I don’t know many organisations, though, that support this way of thinking and behaving. Where Deming wanted managers to take ownership of optimising their systems of work and not delegating it, and to improve “constantly and forever”, 21st century managers in the West still manage teams, hand out tasks to individuals, spread people across multiple projects, and operate in silos that reinforce their hierarchical power. Why? Those are the behaviours that saw them promoted. These won’t change quickly, and yet according to Denning if they have an obsession with the customer they’re somehow “agile”, just like Amazon. With Amazon now over working people with 10 hour megashifts, I doubt their commitment to agile principles that are essentially based on Deming’s principles that revolve around respect for people.

 

Look toward behaviours to understand how people think

There’s a whole branch of science dedicated to understanding human behaviour and using it to predict how people think – psychology. The FBI uses it to profile criminals. The Big Five personality trait levels can be predicted on the basis of six different classes of behavioral information collected via smartphones [1].

 

Industrial and organisational studies of human behavior have seen the most practical use of predicting human behaviours. Dr. Charles Tatum of the National University highlights that “We’ve learned to run organisations and manage people to be more productive pretty well. Studies in organisational psychology have given insights into what motivates people in groups. When managers can resist their own notions and embrace the research, human behavior studies can be put to great use in the workplace [2]”. The outcomes that can be created when managers look to the science includes an increase of 15-20% just by moving from traditional manager-led teams to self-managing teams [3].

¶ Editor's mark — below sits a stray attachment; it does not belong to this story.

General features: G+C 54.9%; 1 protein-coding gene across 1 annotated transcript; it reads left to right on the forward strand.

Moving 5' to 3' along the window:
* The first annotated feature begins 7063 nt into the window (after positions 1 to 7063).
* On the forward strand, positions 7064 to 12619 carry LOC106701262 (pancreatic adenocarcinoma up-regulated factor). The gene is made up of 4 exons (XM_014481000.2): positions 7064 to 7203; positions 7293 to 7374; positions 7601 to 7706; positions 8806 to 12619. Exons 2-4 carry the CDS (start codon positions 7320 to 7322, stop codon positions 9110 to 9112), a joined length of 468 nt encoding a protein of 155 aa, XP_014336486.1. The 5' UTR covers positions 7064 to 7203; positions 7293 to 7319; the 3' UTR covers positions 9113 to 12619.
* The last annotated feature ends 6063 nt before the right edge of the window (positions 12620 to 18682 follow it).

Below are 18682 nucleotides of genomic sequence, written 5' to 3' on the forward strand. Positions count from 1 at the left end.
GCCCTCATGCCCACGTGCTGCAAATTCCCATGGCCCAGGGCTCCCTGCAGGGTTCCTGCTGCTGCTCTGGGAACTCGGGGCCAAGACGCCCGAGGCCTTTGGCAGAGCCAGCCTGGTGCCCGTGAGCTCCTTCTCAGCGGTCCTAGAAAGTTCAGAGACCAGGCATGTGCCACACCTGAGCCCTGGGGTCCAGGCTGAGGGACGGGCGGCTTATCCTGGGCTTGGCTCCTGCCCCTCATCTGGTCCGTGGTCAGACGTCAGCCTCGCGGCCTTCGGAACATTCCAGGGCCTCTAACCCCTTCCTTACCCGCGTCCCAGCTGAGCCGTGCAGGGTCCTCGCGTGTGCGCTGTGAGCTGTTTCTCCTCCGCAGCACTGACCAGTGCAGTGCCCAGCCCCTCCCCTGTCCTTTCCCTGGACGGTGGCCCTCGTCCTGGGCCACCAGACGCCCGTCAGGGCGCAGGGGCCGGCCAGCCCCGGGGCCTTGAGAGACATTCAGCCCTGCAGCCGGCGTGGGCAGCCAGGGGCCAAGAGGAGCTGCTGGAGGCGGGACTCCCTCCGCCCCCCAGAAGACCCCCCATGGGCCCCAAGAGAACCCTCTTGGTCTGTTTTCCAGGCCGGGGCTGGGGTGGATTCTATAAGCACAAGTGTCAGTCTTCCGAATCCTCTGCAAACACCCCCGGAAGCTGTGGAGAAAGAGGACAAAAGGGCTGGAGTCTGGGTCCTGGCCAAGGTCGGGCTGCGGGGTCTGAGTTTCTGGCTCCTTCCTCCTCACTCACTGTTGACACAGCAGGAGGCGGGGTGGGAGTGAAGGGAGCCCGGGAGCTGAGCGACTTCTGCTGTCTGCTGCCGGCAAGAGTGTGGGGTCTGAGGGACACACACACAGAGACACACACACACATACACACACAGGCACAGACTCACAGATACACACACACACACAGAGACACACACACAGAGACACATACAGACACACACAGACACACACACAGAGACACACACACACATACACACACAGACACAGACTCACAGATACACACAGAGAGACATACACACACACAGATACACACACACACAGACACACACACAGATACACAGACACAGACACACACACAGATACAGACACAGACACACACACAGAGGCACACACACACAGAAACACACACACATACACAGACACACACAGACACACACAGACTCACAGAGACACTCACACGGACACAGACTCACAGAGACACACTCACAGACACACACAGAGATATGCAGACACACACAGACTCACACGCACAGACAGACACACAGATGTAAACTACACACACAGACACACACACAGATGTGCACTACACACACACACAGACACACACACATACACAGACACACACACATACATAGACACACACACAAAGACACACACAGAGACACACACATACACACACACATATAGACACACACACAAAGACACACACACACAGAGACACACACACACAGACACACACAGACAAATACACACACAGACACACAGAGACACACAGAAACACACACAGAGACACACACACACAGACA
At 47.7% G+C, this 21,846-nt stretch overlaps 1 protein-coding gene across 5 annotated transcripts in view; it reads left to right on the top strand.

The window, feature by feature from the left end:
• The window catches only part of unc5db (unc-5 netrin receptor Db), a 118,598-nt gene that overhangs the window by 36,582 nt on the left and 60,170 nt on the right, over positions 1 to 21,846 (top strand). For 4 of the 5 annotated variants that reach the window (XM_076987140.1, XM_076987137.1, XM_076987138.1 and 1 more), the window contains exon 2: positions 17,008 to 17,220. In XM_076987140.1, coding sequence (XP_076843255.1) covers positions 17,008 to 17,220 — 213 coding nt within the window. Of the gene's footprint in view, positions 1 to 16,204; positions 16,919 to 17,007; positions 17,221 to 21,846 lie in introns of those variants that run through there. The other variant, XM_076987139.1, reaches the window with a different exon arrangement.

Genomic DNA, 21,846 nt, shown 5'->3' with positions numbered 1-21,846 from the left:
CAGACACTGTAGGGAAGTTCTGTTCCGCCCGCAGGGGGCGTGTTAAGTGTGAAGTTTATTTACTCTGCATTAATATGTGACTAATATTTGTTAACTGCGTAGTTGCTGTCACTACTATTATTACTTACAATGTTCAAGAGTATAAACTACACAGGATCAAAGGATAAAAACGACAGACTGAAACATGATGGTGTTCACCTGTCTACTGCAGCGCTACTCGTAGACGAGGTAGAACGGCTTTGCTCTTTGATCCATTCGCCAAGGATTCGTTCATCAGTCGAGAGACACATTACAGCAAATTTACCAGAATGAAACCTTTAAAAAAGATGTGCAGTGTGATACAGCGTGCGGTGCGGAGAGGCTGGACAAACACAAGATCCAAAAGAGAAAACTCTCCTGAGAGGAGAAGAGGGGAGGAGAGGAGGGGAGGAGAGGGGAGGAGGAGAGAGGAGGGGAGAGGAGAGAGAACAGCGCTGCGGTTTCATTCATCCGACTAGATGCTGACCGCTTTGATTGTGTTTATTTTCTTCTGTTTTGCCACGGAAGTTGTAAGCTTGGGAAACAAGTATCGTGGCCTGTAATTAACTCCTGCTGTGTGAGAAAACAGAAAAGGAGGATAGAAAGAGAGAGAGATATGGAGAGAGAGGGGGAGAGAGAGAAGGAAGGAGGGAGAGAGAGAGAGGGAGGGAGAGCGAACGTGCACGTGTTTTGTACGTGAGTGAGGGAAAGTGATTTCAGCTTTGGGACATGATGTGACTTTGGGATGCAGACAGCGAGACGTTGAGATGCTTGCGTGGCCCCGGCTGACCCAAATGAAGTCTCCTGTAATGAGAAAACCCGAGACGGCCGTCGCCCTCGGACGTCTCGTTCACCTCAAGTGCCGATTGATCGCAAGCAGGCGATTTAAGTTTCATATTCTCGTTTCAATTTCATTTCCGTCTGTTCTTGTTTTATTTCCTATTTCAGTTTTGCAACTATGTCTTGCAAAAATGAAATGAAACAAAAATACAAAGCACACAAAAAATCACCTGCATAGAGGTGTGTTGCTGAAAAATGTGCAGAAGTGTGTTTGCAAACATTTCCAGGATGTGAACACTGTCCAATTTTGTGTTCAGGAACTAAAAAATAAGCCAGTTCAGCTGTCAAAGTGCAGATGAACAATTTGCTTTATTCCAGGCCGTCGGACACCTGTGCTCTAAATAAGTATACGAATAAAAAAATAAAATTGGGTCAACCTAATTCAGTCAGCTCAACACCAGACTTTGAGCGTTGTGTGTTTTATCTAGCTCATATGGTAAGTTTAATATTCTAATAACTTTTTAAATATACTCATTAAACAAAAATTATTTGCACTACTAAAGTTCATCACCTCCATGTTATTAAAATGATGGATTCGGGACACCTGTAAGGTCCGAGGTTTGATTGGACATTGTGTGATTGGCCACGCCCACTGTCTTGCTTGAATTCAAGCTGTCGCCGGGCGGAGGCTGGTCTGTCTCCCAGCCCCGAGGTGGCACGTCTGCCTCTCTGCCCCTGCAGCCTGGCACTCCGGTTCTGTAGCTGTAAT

What the behavioural data tells us about agile mindset

Our decade of research shows four primary behaviours predict an agile mindset in individuals, their teams, and entire programs at scale:

  • Self-organisation.
  • Agile values.
  • Sprinting.
  • Culture of continuous learning.

When these behaviours are strong:

  • Time to pivot decreases from months to as little as 4 weeks [5].
  • The costs of rework, including addressing defects in software, decrease to almost zero.
  • Overtime decreases to almost zero.
  • Time saved from not addressing defects goes into producing more work.
  • Continuous improvement sees red tape removed, decisions made quicker, and teams get smarter about the way they do their work, resulting in double the output in approximately 3-6 months.

With one of the organisations we’ve been coaching, a traditional, large, and often bureaucratic organisation, after 2 years of their agile journey achieved the following outcomes during the COVID-19 pandemic.

ato jobkeeper anao audit findings

Our decade of research shows four primary behaviours predict an agile mindset in individuals, their teams, and entire programs at scale: